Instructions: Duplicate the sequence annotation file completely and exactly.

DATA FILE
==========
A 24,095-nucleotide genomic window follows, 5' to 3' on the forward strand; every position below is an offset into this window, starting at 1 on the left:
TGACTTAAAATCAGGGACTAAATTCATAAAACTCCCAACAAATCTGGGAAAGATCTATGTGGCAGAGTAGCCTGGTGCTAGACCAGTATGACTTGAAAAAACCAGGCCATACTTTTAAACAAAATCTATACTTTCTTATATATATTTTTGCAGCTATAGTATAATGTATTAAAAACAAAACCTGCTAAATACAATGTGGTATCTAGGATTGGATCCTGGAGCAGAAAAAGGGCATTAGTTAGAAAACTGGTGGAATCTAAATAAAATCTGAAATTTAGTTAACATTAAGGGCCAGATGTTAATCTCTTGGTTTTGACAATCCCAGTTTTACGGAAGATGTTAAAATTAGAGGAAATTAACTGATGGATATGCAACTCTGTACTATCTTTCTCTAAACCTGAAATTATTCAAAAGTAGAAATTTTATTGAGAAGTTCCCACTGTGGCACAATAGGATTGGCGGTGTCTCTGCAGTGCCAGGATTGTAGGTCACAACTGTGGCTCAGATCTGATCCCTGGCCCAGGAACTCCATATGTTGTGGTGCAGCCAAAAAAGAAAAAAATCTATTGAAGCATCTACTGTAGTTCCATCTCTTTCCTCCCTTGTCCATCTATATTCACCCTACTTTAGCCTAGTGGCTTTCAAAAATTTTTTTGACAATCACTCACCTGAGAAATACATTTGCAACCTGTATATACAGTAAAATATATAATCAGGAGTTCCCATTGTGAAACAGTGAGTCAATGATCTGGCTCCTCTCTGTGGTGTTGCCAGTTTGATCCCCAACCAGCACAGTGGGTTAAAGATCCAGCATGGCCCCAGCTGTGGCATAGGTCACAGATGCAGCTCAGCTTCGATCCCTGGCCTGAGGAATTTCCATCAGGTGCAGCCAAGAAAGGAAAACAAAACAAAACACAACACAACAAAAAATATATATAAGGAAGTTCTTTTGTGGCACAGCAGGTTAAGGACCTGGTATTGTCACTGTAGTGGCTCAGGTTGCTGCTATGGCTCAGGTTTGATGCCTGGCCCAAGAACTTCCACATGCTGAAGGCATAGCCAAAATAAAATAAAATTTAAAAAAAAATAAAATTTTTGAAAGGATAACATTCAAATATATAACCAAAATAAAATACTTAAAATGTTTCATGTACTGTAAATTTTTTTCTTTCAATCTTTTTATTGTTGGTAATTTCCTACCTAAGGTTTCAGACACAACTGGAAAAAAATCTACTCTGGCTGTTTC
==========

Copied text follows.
A 24,095-nucleotide genomic window follows, 5' to 3' on the forward strand; every position below is an offset into this window, starting at 1 on the left:
TGACTTAAAATCAGGGACTAAATTCATAAAACTCCCAACAAATCTGGGAAAGATCTATGTGGCAGAGTAGCCTGGTGCTAGACCAGTATGACTTGAAAAAACCAGGCCATACTTTTAAACAAAATCTATACTTTCTTATATATATTTTTGCAGCTATAGTATAATGTATTAAAAACAAAACCTGCTAAATACAATGTGGTATCTAGGATTGGATCCTGGAGCAGAAAAAGGGCATTAGTTAGAAAACTGGTGGAATCTAAATAAAATCTGAAATTTAGTTAACATTAAGGGCCAGATGTTAATCTCTTGGTTTTGACAATCCCAGTTTTACGGAAGATGTTAAAATTAGAGGAAATTAACTGATGGATATGCAACTCTGTACTATCTTTCTCTAAACCTGAAATTATTCAAAAGTAGAAATTTTATTGAGAAGTTCCCACTGTGGCACAATAGGATTGGCGGTGTCTCTGCAGTGCCAGGATTGTAGGTCACAACTGTGGCTCAGATCTGATCCCTGGCCCAGGAACTCCATATGTTGTGGTGCAGCCAAAAAAGAAAAAAATCTATTGAAGCATCTACTGTAGTTCCATCTCTTTCCTCCCTTGTCCATCTATATTCACCCTACTTTAGCCTAGTGGCTTTCAAAAATTTTTTTGACAATCACTCACCTGAGAAATACATTTGCAACCTGTATATACAGTAAAATATATAATCAGGAGTTCCCATTGTGAAACAGTGAGTCAATGATCTGGCTCCTCTCTGTGGTGTTGCCAGTTTGATCCCCAACCAGCACAGTGGGTTAAAGATCCAGCATGGCCCCAGCTGTGGCATAGGTCACAGATGCAGCTCAGCTTCGATCCCTGGCCTGAGGAATTTCCATCAGGTGCAGCCAAGAAAGGAAAACAAAACAAAACACAACACAACAAAAAATATATATAAGGAAGTTCTTTTGTGGCACAGCAGGTTAAGGACCTGGTATTGTCACTGTAGTGGCTCAGGTTGCTGCTATGGCTCAGGTTTGATGCCTGGCCCAAGAACTTCCACATGCTGAAGGCATAGCCAAAATAAAATAAAATTTAAAAAAAAATAAAATTTTTGAAAGGATAACATTCAAATATATAACCAAAATAAAATACTTAAAATGTTTCATGTACTGTAAATTTTTTTCTTTCAATCTTTTTATTGTTGGTAATTTCCTACCTAAGGTTTCAGACACAACTGGAAAAAAATCTACTCTGGCTGTTTC